Yesterday, JUF’s Jewish Community Relations Council passed a consensus position “urg[ing] Congress to conduct a timely and thorough review of the new Palestinian unity government to ensure its makeup does not violate, in letter or spirit, current U.S. law, and then to proceed in accordance with that law and longstanding U.S. policy.”
JCRC consists of 48 member organizations representing a broad religious and advocacy spectrum of the Jewish community. Skip Schrayer, chair of JCRC, said, “for the JCRC to reach a consensus on an official position proves yet again that despite differences on a range of issues, what unites our community is a love for Israel and a staunch commitment to advocating for her safety and security.”
The JCRC policy statement, along with a list of member organizations and how they voted, can be read here.
Addressing the JCRC delegates by videoconference in advance of the vote were, from Washington D.C., Laura Blumenfeld, the State Department’s Senior Advisor for Israeli-Palestinian Negotiations, and Ofer Bavly, Director General of JUF’s Israel Office and former senior member of the Israeli Foreign Ministry.
Blumenfeld outlined the administration’s positions and responded to questions from JCRC delegates. In her opening remarks, Blumenfeld laid out some of the key criteria for continued cooperation with the Palestinian Authority including:
· Upholding non-violence;
· Recognition of the State of Israel;
· Acceptance of all previous agreements;
· Commitment to a two-state solution through negotiations; and
· Continued security cooperation with Israel.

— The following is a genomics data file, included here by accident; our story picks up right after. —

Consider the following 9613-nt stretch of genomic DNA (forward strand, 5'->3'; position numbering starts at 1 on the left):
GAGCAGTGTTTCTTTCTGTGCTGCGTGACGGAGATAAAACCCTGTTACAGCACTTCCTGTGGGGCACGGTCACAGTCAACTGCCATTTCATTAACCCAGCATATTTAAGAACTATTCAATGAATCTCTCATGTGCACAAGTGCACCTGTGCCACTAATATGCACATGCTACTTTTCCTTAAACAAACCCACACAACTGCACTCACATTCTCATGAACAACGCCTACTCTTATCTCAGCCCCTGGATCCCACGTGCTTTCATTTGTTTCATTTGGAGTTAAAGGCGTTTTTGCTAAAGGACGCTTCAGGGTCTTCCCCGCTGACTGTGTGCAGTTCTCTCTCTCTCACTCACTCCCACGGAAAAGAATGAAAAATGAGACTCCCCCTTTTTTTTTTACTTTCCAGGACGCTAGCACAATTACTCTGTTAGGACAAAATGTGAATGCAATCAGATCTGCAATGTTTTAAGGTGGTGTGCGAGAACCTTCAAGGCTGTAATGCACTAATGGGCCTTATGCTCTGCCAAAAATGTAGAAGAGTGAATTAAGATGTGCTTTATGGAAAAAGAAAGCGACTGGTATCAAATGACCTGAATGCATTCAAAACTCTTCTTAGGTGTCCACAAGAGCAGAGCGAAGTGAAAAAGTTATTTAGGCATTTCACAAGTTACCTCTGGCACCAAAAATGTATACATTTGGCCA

Bavly, providing an Israeli perspective on the issues, said there is an inherent contradiction between the Palestinian acceptance of the three conditions of the quartet (US, UN, EU and Russia) and Hamas’ total rejection of these conditions.
“This contradiction,” Bavly said, “means that one of three things will happen: either Hamas will abandon its ideology, or the PA will adopt Hamas’ radical views, or this coalition will break up. The third possibility is the most probable.”
Bavly said that while the Israeli government will not to talk with the PA unless Hamas accepts the Quartet principles, Jerusalem is not calling for financial support to be cut off. Israel will, he stressed, monitor what happens in Gaza and hold the PA responsible for any future attacks from the territory.
A roll call vote was taken after a lively discussion among the members of JCRC on several of the key concerns related to Hamas’ inclusion in a Palestinian government, including the management of security operations in Gaza and the planned Palestinian elections as well as potential options for a U.S. response.
Commenting on the JCRC process, Executive Director David Prystowsky said, “One of the great values of a JCRC is that it allows for a diverse group of organizations, each with its own constituency and agenda, to engage in robust discussion and debate on issues of importance to our community. When we are able to reach consensus, as we did today, on some common ground, we deliver a powerful statement of unity, civility, and a deep, unwavering support for Israel.”
“It amazes me that our first response as a community to the formation of a unity government between the PA and Hamas--even preceding any public statements--was unity,” said Rabbi Zvi Engel, vice president of the Chicago Rabbinical Council. “The JCRC provides both a forum and a framework for our community to sit together and recall our common loves: for the Jewish State, for the Jewish People, and for the Chicago Jewish community.”
Earlier in the day, a letter co-sponsored by Senators Ben Cardin (D-MD) and Susan Collins (R-ME) and signed by a total of 88 senators, including Dick Durbin and Mark Kirk of Illinois, was sent to the President expressing similar concerns of the new Palestinian unity government. That letter can be seen here.